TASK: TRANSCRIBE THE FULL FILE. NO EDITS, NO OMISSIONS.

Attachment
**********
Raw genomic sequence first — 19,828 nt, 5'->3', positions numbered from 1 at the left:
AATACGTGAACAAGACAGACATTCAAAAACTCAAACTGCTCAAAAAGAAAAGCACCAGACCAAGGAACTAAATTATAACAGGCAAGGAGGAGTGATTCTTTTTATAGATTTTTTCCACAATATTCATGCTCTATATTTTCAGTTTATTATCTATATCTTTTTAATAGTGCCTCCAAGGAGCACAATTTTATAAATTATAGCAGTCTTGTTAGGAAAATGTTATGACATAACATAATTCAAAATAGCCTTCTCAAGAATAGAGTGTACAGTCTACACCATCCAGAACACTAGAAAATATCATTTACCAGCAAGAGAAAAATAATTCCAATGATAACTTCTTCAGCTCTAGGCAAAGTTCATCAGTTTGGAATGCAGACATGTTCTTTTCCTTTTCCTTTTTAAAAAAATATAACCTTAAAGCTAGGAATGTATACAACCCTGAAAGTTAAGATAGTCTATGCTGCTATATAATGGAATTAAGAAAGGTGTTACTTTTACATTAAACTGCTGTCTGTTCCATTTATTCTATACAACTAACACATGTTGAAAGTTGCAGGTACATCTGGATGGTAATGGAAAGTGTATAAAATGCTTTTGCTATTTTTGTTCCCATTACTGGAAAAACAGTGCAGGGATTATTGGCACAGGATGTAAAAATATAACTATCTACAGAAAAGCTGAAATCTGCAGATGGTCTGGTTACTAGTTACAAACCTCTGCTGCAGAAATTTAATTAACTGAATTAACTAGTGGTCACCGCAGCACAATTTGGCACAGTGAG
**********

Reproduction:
Raw genomic sequence first — 19,828 nt, 5'->3', positions numbered from 1 at the left:
AATACGTGAACAAGACAGACATTCAAAAACTCAAACTGCTCAAAAAGAAAAGCACCAGACCAAGGAACTAAATTATAACAGGCAAGGAGGAGTGATTCTTTTTATAGATTTTTTCCACAATATTCATGCTCTATATTTTCAGTTTATTATCTATATCTTTTTAATAGTGCCTCCAAGGAGCACAATTTTATAAATTATAGCAGTCTTGTTAGGAAAATGTTATGACATAACATAATTCAAAATAGCCTTCTCAAGAATAGAGTGTACAGTCTACACCATCCAGAACACTAGAAAATATCATTTACCAGCAAGAGAAAAATAATTCCAATGATAACTTCTTCAGCTCTAGGCAAAGTTCATCAGTTTGGAATGCAGACATGTTCTTTTCCTTTTCCTTTTTAAAAAAATATAACCTTAAAGCTAGGAATGTATACAACCCTGAAAGTTAAGATAGTCTATGCTGCTATATAATGGAATTAAGAAAGGTGTTACTTTTACATTAAACTGCTGTCTGTTCCATTTATTCTATACAACTAACACATGTTGAAAGTTGCAGGTACATCTGGATGGTAATGGAAAGTGTATAAAATGCTTTTGCTATTTTTGTTCCCATTACTGGAAAAACAGTGCAGGGATTATTGGCACAGGATGTAAAAATATAACTATCTACAGAAAAGCTGAAATCTGCAGATGGTCTGGTTACTAGTTACAAACCTCTGCTGCAGAAATTTAATTAACTGAATTAACTAGTGGTCACCGCAGCACAATTTGGCACAGTGAG